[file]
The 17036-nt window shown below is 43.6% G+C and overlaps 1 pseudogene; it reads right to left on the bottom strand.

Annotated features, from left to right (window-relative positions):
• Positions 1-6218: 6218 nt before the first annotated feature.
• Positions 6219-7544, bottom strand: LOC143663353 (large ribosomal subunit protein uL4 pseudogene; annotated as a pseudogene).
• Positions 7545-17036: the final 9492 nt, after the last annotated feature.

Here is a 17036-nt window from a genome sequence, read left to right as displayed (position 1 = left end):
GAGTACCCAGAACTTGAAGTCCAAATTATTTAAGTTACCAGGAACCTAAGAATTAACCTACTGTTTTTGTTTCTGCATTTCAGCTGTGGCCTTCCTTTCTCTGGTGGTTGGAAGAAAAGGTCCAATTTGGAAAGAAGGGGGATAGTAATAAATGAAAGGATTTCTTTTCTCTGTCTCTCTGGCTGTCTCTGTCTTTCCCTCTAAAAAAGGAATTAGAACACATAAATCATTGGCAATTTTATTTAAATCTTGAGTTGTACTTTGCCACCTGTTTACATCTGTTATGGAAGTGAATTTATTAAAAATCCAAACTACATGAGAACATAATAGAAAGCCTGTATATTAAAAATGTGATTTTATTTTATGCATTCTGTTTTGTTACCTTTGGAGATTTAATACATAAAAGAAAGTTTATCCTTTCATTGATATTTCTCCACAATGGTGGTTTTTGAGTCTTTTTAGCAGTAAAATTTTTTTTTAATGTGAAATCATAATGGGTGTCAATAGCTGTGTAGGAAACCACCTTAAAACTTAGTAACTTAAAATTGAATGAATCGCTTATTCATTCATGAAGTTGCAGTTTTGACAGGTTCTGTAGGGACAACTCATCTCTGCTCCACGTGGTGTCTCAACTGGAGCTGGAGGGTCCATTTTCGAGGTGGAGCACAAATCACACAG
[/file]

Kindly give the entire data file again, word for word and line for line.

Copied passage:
The 17036-nt window shown below is 43.6% G+C and overlaps 1 pseudogene; it reads right to left on the bottom strand.

Annotated features, from left to right (window-relative positions):
• Positions 1-6218: 6218 nt before the first annotated feature.
• Positions 6219-7544, bottom strand: LOC143663353 (large ribosomal subunit protein uL4 pseudogene; annotated as a pseudogene).
• Positions 7545-17036: the final 9492 nt, after the last annotated feature.

Here is a 17036-nt window from a genome sequence, read left to right as displayed (position 1 = left end):
GAGTACCCAGAACTTGAAGTCCAAATTATTTAAGTTACCAGGAACCTAAGAATTAACCTACTGTTTTTGTTTCTGCATTTCAGCTGTGGCCTTCCTTTCTCTGGTGGTTGGAAGAAAAGGTCCAATTTGGAAAGAAGGGGGATAGTAATAAATGAAAGGATTTCTTTTCTCTGTCTCTCTGGCTGTCTCTGTCTTTCCCTCTAAAAAAGGAATTAGAACACATAAATCATTGGCAATTTTATTTAAATCTTGAGTTGTACTTTGCCACCTGTTTACATCTGTTATGGAAGTGAATTTATTAAAAATCCAAACTACATGAGAACATAATAGAAAGCCTGTATATTAAAAATGTGATTTTATTTTATGCATTCTGTTTTGTTACCTTTGGAGATTTAATACATAAAAGAAAGTTTATCCTTTCATTGATATTTCTCCACAATGGTGGTTTTTGAGTCTTTTTAGCAGTAAAATTTTTTTTTAATGTGAAATCATAATGGGTGTCAATAGCTGTGTAGGAAACCACCTTAAAACTTAGTAACTTAAAATTGAATGAATCGCTTATTCATTCATGAAGTTGCAGTTTTGACAGGTTCTGTAGGGACAACTCATCTCTGCTCCACGTGGTGTCTCAACTGGAGCTGGAGGGTCCATTTTCGAGGTGGAGCACAAATCACACAG